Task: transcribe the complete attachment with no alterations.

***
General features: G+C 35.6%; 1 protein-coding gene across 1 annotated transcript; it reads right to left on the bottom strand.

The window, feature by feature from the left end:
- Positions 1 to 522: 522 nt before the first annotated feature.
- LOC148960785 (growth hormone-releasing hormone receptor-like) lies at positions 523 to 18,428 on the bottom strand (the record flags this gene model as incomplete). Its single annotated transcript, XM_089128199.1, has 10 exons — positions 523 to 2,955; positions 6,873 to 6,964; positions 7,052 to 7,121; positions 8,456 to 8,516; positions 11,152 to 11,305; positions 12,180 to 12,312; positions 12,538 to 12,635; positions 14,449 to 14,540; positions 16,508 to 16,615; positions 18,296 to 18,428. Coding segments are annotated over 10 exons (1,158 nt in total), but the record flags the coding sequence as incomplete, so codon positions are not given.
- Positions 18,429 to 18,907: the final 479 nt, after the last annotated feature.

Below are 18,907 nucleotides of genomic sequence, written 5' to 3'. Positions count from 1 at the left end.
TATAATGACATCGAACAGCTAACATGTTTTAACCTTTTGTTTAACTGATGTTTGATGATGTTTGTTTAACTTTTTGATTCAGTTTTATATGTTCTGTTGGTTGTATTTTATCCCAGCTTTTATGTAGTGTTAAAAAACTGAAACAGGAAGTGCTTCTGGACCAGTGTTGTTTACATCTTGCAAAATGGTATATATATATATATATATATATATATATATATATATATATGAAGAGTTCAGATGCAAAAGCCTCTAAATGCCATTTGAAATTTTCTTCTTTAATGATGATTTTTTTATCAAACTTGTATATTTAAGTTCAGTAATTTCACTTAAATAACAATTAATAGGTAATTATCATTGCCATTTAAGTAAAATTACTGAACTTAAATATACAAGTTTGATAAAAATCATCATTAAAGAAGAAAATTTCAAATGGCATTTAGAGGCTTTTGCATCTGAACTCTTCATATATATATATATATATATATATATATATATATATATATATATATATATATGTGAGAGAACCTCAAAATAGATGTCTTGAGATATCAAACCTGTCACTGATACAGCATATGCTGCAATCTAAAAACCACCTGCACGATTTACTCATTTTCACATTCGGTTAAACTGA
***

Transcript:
General features: G+C 35.6%; 1 protein-coding gene across 1 annotated transcript; it reads right to left on the bottom strand.

The window, feature by feature from the left end:
- Positions 1 to 522: 522 nt before the first annotated feature.
- LOC148960785 (growth hormone-releasing hormone receptor-like) lies at positions 523 to 18,428 on the bottom strand (the record flags this gene model as incomplete). Its single annotated transcript, XM_089128199.1, has 10 exons — positions 523 to 2,955; positions 6,873 to 6,964; positions 7,052 to 7,121; positions 8,456 to 8,516; positions 11,152 to 11,305; positions 12,180 to 12,312; positions 12,538 to 12,635; positions 14,449 to 14,540; positions 16,508 to 16,615; positions 18,296 to 18,428. Coding segments are annotated over 10 exons (1,158 nt in total), but the record flags the coding sequence as incomplete, so codon positions are not given.
- Positions 18,429 to 18,907: the final 479 nt, after the last annotated feature.

Below are 18,907 nucleotides of genomic sequence, written 5' to 3'. Positions count from 1 at the left end.
TATAATGACATCGAACAGCTAACATGTTTTAACCTTTTGTTTAACTGATGTTTGATGATGTTTGTTTAACTTTTTGATTCAGTTTTATATGTTCTGTTGGTTGTATTTTATCCCAGCTTTTATGTAGTGTTAAAAAACTGAAACAGGAAGTGCTTCTGGACCAGTGTTGTTTACATCTTGCAAAATGGTATATATATATATATATATATATATATATATATATATATATGAAGAGTTCAGATGCAAAAGCCTCTAAATGCCATTTGAAATTTTCTTCTTTAATGATGATTTTTTTATCAAACTTGTATATTTAAGTTCAGTAATTTCACTTAAATAACAATTAATAGGTAATTATCATTGCCATTTAAGTAAAATTACTGAACTTAAATATACAAGTTTGATAAAAATCATCATTAAAGAAGAAAATTTCAAATGGCATTTAGAGGCTTTTGCATCTGAACTCTTCATATATATATATATATATATATATATATATATATATATATATATATATATATGTGAGAGAACCTCAAAATAGATGTCTTGAGATATCAAACCTGTCACTGATACAGCATATGCTGCAATCTAAAAACCACCTGCACGATTTACTCATTTTCACATTCGGTTAAACTGA